calibration_factor += 10;
    else if(temp == '-' || temp == 'z')
      calibration_factor -= 10;
  }
}


All works fine when I upload and monitor when there is no weight on the load sensors. Then I add the weight and the proper weight is displayed.

I need the weight to stay on the scale. As you can see I've added the weights to tare and set_scale but the weight returned on monitor is not the entire weight. The tare weight (1200) I added is the weight of the scale without any additional weight after calibration.

Can anyone shed some light?

sebascarra

I have the exact same issue, and no solution so far. These guys seem to be made for home and kitchen scales. We would have to take a look at the low level, un-amplified signals.

robbideloose

Took me a while to find this as well.
If you are using the bodge library, you should use scale.set_offset()

Offset value can be found using calibration code from sparkfun: https://learn.sparkfun.com/tutorials/load-cell-amplifier-hx711-breakout-hookup-guide

Code: [Select]

/*
 Example using the SparkFun HX711 breakout board with a scale
 By: Nathan Seidle
 SparkFun Electronics
 Date: November 19th, 2014
 License: This code is public domain but you buy me a beer if you use this and we meet someday (Beerware license).

 This example demonstrates basic scale output. See the calibration sketch to get the calibration_factor for your
 specific load cell setup.

 This example code uses bogde's excellent library: https://github.com/bogde/HX711
 bogde's library is released under a GNU GENERAL PUBLIC LICENSE

 The HX711 does one thing well: read load cells. The breakout board is compatible with any wheat-stone bridge
 based load cell which should allow a user to measure everything from a few grams to tens of tons.
 Arduino pin 2 -> HX711 CLK
 3 -> DAT
 5V -> VCC
 GND -> GND

 The HX711 board can be powered from 2.7V to 5V so the Arduino 5V power should be fine.

*/

#include "HX711.h"

#define calibration_factor -7050.0 //This value is obtained using the SparkFun_HX711_Calibration sketch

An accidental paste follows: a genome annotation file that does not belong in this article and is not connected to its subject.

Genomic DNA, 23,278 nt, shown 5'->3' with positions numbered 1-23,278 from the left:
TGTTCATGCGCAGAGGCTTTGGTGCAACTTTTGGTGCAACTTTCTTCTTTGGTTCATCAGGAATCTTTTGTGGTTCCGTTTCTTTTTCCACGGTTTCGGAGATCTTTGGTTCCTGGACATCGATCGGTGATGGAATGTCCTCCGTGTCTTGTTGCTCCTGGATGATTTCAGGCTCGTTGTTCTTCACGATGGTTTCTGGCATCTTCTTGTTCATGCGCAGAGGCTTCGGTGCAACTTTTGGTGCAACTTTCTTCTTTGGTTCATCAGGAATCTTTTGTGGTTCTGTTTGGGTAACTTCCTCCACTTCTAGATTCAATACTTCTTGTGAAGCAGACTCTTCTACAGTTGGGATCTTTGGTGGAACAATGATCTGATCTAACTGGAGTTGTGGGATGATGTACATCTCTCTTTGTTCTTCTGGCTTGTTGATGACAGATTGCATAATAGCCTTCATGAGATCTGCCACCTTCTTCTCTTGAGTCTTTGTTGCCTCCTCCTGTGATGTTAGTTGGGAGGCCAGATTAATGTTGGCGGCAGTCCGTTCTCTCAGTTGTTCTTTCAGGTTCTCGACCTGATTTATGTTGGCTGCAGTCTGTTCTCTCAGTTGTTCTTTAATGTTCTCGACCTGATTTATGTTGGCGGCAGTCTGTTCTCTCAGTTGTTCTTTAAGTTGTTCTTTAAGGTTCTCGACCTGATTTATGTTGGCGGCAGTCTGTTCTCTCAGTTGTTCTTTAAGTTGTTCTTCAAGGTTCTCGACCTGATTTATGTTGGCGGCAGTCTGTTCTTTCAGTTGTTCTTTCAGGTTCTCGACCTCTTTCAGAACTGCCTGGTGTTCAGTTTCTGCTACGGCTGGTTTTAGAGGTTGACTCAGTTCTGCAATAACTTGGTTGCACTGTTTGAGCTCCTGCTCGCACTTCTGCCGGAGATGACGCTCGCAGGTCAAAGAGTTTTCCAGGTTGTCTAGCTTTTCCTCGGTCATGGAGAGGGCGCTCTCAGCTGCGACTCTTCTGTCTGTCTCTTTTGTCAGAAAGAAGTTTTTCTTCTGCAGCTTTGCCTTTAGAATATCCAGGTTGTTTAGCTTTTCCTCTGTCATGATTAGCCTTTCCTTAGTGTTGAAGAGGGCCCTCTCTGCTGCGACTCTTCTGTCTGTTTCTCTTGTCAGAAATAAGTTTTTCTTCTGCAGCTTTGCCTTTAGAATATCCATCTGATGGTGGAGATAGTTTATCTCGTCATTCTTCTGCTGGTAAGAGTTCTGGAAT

#define DOUT  3
#define CLK  2

HX711 scale(DOUT, CLK);

void setup() {
  Serial.begin(9600);
  Serial.println("HX711 scale demo");

  scale.set_scale(calibration_factor); //This value is obtained by using the SparkFun_HX711_Calibration sketch
  scale.tare(); //Assuming there is no weight on the scale at start up, reset the scale to 0

  Serial.println("Readings:");
}

void loop() {
  Serial.print("Reading: ");
  Serial.print(scale.get_units(), 1); //scale.get_units() returns a float
  Serial.print(" lbs"); //You can change this to kg but you'll need to refactor the calibration_factor
  Serial.println();
}



The zero value is the one you want to use as an argument to scale.set_offset() function. you may have to insert a delay before the first println to make sure you do not miss it

also check out https://github.com/bogde/HX711/issues/32



sebascarra

robbideloose, I think you did not understand our question. The PERCEIVED (I have to highlight that word) effect is that, if you turn on the load cell, no matter what its reading will be zero. Let's say you apply a force to it (a weight or otherwise some force) and hold it, then remove the power from the HX711 (power down your system completely). Turn the HX711 back on and get a reading from the cell. It will read about zero. Release the weight, and the reading should be "-X". So how can you tell X was there without releasing the force?

Now I must mention why that is NOT TRUE. If you mount the cell poorly, or play around with it bending it with your fingers, the cell will not function correctly and, in my case, that's the behavior I perceived. However, I have now mounted it on two steel pads, with tight screws and a proper mount. Upon turning the ADC off and back on, the measurement PERSISTS. The measurement is not relative, it IS absolute, and these cells work wonderfully but only if mounted properly.

I'm open to any other questions, robbideloose I hope you now understand what the original poster and I meant.

Go Up